The speedster also opened up on his relationship with fellow pacer Varun Aaron. “I think our batsmen enjoyed a lot (laughs) as they are the ones who are mostly at the receiving end. It felt good. We are good friends off the field. We have bowled in tandem together against West Indies in 2011 but in One-dayers. When two bowlers with that pace bowl in tandem, there’s no respite for batsmen. But we both need to work on wickets. There’s always competition between us that who bowls fast,” said Yadav.
On finishing as India’s leading wicket taker in the World Cup, Yadav said, “No, I never thought about it. But I always wanted to contribute to the team’s cause. That was the only thing in my mind. I knew the conditions as I had toured Australia before. I had a decent 2012 tour, which was my first major tour. When I visited there last year, I again took a five-wicket haul. I feel I bowled decently during Test series. So, I was confident about my bowling. I felt in good rhythm in the first match against Pakistan and then continued from there. Besides, we were doing well as a unit so that helped too. Before the tournament, there was a lot of talk about fast bowlers being India’s weak link but we were always confident about our abilities.”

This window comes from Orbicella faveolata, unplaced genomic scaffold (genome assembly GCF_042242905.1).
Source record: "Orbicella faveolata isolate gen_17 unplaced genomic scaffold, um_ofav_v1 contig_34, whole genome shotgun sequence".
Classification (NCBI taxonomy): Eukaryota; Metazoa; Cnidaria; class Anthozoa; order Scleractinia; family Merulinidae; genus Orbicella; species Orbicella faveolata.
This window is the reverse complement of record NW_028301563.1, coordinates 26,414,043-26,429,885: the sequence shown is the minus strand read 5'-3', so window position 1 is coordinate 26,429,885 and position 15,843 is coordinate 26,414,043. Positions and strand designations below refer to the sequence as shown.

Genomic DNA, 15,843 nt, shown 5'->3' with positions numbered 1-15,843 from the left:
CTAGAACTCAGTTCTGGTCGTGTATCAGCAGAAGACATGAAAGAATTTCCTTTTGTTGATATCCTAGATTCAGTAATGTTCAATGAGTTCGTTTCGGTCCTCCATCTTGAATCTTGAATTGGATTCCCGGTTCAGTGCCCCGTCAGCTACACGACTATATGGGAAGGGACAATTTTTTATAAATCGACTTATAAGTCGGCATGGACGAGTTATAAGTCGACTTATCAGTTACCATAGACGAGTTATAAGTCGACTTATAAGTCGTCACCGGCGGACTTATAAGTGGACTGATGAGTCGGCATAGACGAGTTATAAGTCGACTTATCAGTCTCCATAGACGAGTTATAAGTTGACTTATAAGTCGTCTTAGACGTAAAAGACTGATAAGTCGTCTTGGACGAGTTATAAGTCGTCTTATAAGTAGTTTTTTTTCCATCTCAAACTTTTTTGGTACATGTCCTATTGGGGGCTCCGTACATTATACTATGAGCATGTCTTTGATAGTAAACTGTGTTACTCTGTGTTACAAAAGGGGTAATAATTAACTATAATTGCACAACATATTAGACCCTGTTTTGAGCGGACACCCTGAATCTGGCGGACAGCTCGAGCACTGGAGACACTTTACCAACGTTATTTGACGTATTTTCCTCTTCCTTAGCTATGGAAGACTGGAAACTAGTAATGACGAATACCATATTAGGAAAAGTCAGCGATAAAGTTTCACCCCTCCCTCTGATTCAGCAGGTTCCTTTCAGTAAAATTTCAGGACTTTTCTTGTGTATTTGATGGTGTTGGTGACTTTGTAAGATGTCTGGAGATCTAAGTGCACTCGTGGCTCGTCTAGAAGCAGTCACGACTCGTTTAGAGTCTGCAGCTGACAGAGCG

“We play for each other; we enjoy each other’s success and support each other. We stand by each other which you must have seen during the Australia tour. Whatever we achieved in the World Cup is a past now. It’s a new beginning and we need to win more matches, especially overseas. Ultimately, you need 20 wickets to win the matches,” Yadav concluded